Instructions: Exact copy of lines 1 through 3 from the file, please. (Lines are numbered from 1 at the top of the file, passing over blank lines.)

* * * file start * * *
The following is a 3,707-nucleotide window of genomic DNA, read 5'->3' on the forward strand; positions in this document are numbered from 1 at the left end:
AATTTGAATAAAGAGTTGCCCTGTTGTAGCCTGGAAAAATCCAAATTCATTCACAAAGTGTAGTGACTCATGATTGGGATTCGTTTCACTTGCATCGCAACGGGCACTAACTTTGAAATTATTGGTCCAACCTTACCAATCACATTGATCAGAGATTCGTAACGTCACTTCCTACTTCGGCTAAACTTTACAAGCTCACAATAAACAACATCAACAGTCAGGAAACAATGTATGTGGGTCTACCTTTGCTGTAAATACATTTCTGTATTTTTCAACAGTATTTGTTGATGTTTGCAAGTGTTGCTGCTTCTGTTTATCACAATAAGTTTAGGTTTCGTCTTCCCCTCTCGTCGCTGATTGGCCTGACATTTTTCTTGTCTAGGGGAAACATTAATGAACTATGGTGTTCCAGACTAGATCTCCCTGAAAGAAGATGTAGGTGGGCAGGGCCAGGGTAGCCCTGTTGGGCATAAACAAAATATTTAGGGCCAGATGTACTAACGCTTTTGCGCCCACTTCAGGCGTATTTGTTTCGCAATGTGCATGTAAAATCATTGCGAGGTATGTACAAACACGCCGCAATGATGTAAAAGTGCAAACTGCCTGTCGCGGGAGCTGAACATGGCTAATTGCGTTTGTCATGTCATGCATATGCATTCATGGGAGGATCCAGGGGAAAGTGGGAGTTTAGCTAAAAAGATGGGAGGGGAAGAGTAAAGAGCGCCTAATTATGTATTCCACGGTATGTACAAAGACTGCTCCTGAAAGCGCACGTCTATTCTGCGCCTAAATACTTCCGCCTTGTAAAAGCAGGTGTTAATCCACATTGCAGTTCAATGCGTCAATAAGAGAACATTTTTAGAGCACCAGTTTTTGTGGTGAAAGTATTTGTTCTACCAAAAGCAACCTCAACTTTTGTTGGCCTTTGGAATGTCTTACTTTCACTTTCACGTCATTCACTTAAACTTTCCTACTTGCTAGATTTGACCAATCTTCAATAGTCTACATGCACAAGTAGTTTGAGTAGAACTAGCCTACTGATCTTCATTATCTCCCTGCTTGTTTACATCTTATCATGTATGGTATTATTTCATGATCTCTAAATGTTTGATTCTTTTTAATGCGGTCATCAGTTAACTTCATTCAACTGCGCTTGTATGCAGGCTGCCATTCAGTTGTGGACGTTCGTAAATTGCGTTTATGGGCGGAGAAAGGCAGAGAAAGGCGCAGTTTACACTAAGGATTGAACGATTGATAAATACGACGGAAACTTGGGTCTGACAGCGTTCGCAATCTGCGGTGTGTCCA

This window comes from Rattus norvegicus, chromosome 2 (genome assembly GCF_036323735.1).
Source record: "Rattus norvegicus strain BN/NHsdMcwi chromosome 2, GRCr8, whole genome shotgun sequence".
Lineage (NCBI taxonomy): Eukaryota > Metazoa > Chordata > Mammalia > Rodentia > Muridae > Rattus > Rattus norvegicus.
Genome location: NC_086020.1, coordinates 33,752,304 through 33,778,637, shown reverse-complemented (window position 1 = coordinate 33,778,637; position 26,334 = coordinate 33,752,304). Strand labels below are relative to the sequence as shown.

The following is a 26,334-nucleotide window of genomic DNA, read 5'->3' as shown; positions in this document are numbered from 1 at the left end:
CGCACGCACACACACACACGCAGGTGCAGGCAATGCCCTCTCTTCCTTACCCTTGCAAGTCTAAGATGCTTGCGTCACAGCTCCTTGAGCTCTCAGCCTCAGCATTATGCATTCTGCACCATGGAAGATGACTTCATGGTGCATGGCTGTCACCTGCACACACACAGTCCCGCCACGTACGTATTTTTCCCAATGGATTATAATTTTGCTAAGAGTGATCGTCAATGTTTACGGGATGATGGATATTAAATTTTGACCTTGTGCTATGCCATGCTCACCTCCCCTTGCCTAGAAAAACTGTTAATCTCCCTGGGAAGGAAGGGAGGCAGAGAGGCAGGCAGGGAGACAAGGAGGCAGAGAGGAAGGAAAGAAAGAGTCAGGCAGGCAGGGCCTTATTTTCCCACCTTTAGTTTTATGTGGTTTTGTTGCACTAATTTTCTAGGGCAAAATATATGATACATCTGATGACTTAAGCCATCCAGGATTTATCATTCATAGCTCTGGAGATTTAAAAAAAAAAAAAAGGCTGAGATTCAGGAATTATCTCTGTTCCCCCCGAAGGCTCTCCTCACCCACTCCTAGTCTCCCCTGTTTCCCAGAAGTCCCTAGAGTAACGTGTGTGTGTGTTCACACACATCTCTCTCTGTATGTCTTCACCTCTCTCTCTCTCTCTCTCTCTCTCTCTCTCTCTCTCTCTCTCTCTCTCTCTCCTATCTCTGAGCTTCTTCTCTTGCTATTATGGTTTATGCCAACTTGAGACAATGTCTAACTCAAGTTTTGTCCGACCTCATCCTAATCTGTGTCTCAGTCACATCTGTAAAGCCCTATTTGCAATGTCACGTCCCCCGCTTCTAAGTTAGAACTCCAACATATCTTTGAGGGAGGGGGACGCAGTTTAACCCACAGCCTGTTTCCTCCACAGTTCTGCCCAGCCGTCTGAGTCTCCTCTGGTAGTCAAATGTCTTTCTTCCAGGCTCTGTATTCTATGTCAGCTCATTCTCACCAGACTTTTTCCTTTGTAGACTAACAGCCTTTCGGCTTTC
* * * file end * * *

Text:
The following is a 3,707-nucleotide window of genomic DNA, read 5'->3' on the forward strand; positions in this document are numbered from 1 at the left end:
AATTTGAATAAAGAGTTGCCCTGTTGTAGCCTGGAAAAATCCAAATTCATTCACAAAGTGTAGTGACTCATGATTGGGATTCGTTTCACTTGCATCGCAACGGGCACTAACTTTGAAATTATTGGTCCAACCTTACCAATCACATTGATCAGAGATTCGTAACGTCACTTCCTACTTCGGCTAAACTTTACAAGCTCACAATAAACAACATCAACAGTCAGGAAACAATGTATGTGGGTCTACCTTTGCTGTAAATACATTTCTGTATTTTTCAACAGTATTTGTTGATGTTTGCAAGTGTTGCTGCTTCTGTTTATCACAATAAGTTTAGGTTTCGTCTTCCCCTCTCGTCGCTGATTGGCCTGACATTTTTCTTGTCTAGGGGAAACATTAATGAACTATGGTGTTCCAGACTAGATCTCCCTGAAAGAAGATGTAGGTGGGCAGGGCCAGGGTAGCCCTGTTGGGCATAAACAAAATATTTAGGGCCAGATGTACTAACGCTTTTGCGCCCACTTCAGGCGTATTTGTTTCGCAATGTGCATGTAAAATCATTGCGAGGTATGTACAAACACGCCGCAATGATGTAAAAGTGCAAACTGCCTGTCGCGGGAGCTGAACATGGCTAATTGCGTTTGTCATGTCATGCATATGCATTCATGGGAGGATCCAGGGGAAAGTGGGAGTTTAGCTAAAAAGATGGGAGGGGAAGAGTAAAGAGCGCCTAATTATGTATTCCACGGTATGTACAAAGACTGCTCCTGAAAGCGCACGTCTATTCTGCGCCTAAATACTTCCGCCTTGTAAAAGCAGGTGTTAATCCACATTGCAGTTCAATGCGTCAATAAGAGAACATTTTTAGAGCACCAGTTTTTGTGGTGAAAGTATTTGTTCTACCAAAAGCAACCTCAACTTTTGTTGGCCTTTGGAATGTCTTACTTTCACTTTCACGTCATTCACTTAAACTTTCCTACTTGCTAGATTTGACCAATCTTCAATAGTCTACATGCACAAGTAGTTTGAGTAGAACTAGCCTACTGATCTTCATTATCTCCCTGCTTGTTTACATCTTATCATGTATGGTATTATTTCATGATCTCTAAATGTTTGATTCTTTTTAATGCGGTCATCAGTTAACTTCATTCAACTGCGCTTGTATGCAGGCTGCCATTCAGTTGTGGACGTTCGTAAATTGCGTTTATGGGCGGAGAAAGGCAGAGAAAGGCGCAGTTTACACTAAGGATTGAACGATTGATAAATACGACGGAAACTTGGGTCTGACAGCGTTCGCAATCTGCGGTGTGTCCA

This window comes from Rattus norvegicus, chromosome 2 (genome assembly GCF_036323735.1).